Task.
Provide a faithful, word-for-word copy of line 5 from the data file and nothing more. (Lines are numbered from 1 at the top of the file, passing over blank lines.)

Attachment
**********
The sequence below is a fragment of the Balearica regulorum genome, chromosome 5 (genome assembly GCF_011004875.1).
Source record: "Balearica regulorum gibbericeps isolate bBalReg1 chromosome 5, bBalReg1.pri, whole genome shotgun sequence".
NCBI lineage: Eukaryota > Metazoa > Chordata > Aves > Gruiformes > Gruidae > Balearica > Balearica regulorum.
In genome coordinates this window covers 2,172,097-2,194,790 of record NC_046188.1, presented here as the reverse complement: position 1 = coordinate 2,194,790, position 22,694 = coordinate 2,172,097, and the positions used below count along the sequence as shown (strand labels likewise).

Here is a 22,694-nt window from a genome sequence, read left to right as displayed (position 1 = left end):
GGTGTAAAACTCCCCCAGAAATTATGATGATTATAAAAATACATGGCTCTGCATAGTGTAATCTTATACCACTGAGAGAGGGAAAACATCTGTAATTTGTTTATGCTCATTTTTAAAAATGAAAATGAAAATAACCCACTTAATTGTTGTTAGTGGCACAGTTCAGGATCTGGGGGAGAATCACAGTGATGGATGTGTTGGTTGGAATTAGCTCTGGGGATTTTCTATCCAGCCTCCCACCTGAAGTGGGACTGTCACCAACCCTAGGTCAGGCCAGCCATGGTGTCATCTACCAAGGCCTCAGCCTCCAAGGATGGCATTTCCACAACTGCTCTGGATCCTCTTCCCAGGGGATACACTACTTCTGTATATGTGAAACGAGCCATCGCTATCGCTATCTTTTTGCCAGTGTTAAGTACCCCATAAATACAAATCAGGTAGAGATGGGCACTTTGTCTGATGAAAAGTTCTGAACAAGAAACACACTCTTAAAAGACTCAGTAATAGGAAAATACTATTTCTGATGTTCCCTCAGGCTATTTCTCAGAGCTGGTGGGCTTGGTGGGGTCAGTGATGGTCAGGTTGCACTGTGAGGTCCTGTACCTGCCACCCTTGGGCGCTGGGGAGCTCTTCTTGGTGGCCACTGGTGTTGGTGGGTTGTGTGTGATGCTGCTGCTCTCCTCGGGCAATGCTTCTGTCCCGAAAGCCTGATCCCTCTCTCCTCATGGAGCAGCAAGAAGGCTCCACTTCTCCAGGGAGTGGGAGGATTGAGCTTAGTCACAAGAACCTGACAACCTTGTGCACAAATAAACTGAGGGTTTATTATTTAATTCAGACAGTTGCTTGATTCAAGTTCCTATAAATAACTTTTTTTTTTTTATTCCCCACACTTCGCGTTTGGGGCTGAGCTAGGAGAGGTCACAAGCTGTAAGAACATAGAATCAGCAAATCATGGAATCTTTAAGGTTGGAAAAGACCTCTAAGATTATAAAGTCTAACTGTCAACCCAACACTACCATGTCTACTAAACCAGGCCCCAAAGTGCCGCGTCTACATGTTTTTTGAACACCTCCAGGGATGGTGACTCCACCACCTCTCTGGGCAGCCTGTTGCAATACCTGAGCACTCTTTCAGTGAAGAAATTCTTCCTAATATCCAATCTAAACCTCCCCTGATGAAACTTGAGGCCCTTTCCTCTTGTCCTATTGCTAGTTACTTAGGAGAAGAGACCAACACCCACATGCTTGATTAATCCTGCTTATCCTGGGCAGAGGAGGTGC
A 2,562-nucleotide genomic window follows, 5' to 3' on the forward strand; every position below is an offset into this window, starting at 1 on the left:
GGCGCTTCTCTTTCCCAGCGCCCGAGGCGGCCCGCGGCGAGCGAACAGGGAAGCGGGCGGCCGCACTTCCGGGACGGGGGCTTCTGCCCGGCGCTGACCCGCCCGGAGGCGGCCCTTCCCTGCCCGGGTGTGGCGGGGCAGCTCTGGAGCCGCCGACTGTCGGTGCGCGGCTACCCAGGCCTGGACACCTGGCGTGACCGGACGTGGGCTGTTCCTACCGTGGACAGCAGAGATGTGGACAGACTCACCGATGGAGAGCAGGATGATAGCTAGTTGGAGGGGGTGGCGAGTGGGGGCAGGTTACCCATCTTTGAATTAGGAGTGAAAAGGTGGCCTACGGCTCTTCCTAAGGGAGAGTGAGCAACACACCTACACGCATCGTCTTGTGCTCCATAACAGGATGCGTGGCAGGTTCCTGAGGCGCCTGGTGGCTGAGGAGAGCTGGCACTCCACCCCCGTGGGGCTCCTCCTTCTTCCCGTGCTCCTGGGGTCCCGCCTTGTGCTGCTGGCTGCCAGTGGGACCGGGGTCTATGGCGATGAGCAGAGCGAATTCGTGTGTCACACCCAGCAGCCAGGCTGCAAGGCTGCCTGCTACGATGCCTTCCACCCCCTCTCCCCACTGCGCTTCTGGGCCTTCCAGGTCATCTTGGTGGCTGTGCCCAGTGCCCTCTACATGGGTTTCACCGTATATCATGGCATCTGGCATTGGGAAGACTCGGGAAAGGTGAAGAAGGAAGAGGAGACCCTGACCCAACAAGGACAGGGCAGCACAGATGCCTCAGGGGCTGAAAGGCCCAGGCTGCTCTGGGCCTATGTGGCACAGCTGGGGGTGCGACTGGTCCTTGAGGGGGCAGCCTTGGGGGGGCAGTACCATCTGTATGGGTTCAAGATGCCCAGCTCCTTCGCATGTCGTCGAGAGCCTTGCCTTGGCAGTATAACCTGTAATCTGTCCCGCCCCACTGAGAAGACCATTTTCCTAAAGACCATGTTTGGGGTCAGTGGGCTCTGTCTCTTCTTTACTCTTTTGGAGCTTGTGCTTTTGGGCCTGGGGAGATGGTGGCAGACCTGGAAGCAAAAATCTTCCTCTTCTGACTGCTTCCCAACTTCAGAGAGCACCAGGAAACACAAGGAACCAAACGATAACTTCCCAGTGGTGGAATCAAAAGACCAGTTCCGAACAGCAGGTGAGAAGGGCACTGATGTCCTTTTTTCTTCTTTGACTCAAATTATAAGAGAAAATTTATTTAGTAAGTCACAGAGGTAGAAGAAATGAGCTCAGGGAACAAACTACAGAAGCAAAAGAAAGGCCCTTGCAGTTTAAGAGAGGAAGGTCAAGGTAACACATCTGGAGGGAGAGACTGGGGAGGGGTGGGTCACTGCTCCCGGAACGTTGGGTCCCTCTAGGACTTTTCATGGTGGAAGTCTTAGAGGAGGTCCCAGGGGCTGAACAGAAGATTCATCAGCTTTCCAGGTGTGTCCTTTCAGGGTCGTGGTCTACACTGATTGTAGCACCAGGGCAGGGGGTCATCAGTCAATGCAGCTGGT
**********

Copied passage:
Here is a 22,694-nt window from a genome sequence, read left to right as displayed (position 1 = left end):